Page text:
We had two winter episodes with the Whittaker family, then two with the Barclays, and now it’s back to the Whittakers again. Except this time the writers shake things up with the triumphant return of Eugene Meltsner after his short and often overlooked hiatus. Eugene last appeared in Album 5 in the episode The Battle and didn’t show up once in Album 6. But with the appearance in Album 7 of Jenny Whittaker, a genius who sounds just like Eugene, the real Eugene was bound to show up so he could finally meet someone who was able to understand him. It’s great to finally get these two characters in the same room together. But although one scene between Eugene and Jenny is indeed comical, this episode makes the smart decision of deciding only to focus on one genius character at a time. Jenny had her time to shine already, so this time she is pushed to the sidelines and Eugene becomes the main source of humor and displays of intelligence. He simply cannot stop talking, which forces Tom to offer his own rebuttals. The episode spends so much time with Eugene and Tom in fact that the main story with Monty seems slightly underdeveloped.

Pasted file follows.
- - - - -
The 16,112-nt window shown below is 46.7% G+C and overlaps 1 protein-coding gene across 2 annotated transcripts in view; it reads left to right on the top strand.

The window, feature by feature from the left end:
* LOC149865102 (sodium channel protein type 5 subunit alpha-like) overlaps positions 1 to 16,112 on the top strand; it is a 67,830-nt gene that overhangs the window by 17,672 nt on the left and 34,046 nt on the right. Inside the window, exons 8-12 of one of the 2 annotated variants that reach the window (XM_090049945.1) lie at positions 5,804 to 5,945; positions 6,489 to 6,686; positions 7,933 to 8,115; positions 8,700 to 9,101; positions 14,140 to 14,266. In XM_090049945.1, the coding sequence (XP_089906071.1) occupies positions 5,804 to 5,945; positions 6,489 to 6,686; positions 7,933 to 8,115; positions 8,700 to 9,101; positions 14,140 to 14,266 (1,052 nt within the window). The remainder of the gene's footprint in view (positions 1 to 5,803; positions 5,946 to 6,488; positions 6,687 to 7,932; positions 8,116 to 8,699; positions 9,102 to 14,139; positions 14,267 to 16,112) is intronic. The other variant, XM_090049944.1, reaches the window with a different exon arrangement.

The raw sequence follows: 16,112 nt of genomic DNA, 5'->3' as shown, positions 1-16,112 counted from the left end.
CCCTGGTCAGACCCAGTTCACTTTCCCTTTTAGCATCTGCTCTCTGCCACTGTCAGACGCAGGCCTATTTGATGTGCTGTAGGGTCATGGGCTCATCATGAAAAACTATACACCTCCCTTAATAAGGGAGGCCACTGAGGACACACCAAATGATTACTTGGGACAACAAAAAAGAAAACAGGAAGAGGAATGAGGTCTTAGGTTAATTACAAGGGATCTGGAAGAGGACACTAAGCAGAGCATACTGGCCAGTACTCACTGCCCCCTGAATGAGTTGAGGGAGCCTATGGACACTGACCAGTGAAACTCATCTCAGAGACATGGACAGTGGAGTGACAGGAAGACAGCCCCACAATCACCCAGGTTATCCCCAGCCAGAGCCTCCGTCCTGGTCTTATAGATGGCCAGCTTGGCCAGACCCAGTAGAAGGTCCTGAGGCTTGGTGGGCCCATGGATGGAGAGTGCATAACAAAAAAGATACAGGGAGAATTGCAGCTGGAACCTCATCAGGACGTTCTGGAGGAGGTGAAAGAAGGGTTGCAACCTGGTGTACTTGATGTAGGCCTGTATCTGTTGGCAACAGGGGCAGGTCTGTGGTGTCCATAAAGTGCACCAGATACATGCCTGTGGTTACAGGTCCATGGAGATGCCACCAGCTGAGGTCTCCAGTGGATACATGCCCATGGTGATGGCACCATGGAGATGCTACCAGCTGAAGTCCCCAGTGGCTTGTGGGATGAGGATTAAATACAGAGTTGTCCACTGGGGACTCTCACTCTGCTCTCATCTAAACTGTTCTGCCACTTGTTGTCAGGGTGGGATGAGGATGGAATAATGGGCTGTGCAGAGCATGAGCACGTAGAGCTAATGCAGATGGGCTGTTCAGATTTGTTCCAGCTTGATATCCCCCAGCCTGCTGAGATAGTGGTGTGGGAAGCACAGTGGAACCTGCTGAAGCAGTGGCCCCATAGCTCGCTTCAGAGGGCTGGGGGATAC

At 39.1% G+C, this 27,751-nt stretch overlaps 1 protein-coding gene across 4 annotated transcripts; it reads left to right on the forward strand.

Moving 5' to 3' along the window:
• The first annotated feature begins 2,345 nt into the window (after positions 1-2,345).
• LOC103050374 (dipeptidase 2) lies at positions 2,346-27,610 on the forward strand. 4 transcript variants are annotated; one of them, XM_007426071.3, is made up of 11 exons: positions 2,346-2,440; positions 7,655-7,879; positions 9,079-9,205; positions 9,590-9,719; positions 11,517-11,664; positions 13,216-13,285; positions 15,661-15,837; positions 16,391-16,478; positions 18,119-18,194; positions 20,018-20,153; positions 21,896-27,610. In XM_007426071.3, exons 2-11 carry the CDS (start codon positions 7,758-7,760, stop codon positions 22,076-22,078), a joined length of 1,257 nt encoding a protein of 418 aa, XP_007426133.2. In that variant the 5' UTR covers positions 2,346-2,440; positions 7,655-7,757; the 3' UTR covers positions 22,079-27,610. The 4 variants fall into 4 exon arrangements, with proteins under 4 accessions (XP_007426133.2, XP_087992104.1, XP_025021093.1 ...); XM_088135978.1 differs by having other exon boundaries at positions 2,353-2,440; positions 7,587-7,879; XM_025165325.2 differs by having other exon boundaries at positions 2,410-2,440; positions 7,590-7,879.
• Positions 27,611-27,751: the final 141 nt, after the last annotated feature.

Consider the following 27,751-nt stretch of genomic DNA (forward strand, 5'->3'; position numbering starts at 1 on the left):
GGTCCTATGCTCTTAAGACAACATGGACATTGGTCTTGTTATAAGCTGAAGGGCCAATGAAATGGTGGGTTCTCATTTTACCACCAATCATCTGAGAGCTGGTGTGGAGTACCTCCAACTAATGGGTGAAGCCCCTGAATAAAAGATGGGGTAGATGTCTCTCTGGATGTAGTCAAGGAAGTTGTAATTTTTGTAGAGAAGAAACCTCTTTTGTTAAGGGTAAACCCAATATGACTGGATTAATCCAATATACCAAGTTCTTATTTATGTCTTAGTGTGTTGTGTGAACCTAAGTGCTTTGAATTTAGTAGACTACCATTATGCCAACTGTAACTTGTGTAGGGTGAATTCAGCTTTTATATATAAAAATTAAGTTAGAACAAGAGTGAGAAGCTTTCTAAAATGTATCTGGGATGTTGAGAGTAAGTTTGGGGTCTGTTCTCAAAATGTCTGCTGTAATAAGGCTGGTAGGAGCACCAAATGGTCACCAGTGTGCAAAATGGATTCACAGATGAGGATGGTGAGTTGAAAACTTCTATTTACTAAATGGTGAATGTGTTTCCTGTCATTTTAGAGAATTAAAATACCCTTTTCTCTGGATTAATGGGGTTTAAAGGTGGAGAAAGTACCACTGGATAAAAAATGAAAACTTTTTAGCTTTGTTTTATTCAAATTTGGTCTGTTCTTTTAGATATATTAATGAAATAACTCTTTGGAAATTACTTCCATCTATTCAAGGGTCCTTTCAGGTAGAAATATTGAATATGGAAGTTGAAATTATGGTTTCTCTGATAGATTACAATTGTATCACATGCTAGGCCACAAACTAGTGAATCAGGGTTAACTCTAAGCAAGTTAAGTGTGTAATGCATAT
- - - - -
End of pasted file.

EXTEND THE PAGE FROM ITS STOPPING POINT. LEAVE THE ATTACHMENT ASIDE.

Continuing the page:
This episode gives us more insight into the Whittaker household. Compared to his sister, Monty is not a very accomplished person. In A Member of the Family he brings movies with him to Whit’s house, complains about Whit not having cable TV, and later steals money so he can go see a movie at the cinema. Meanwhile, Jenny is reading books and learning new and interesting things. She even manages to become great at the piano and violin. In Monty’s first episode he acts like a spoiled kid, but in Jenny’s first episode she acts like a mature adult. The contrast between the two siblings is very clear. Having a prodigy as your younger sister obviously isn’t easy and it’s totally understandable that Monty would feel insecure. If Jenny is a book smart genius, you might think also making her an expert at creating model train cars is a little much. After all, does she have to be the best at everything? But this latest accomplishment of Jenny’s actually fits seamlessly with her character. Given Jenny’s talent playing musical instruments, I’m not very surprised she’s developed the motor skills and hand-eye coordination necessary to craft the perfect train car.